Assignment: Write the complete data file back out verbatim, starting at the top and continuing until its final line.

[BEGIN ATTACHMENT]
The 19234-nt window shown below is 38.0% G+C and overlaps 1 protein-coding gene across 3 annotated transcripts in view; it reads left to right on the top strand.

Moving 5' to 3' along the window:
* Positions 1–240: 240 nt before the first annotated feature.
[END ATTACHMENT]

The 19234-nt window shown below is 38.0% G+C and overlaps 1 protein-coding gene across 3 annotated transcripts in view; it reads left to right on the top strand.

Moving 5' to 3' along the window:
* Positions 1–240: 240 nt before the first annotated feature.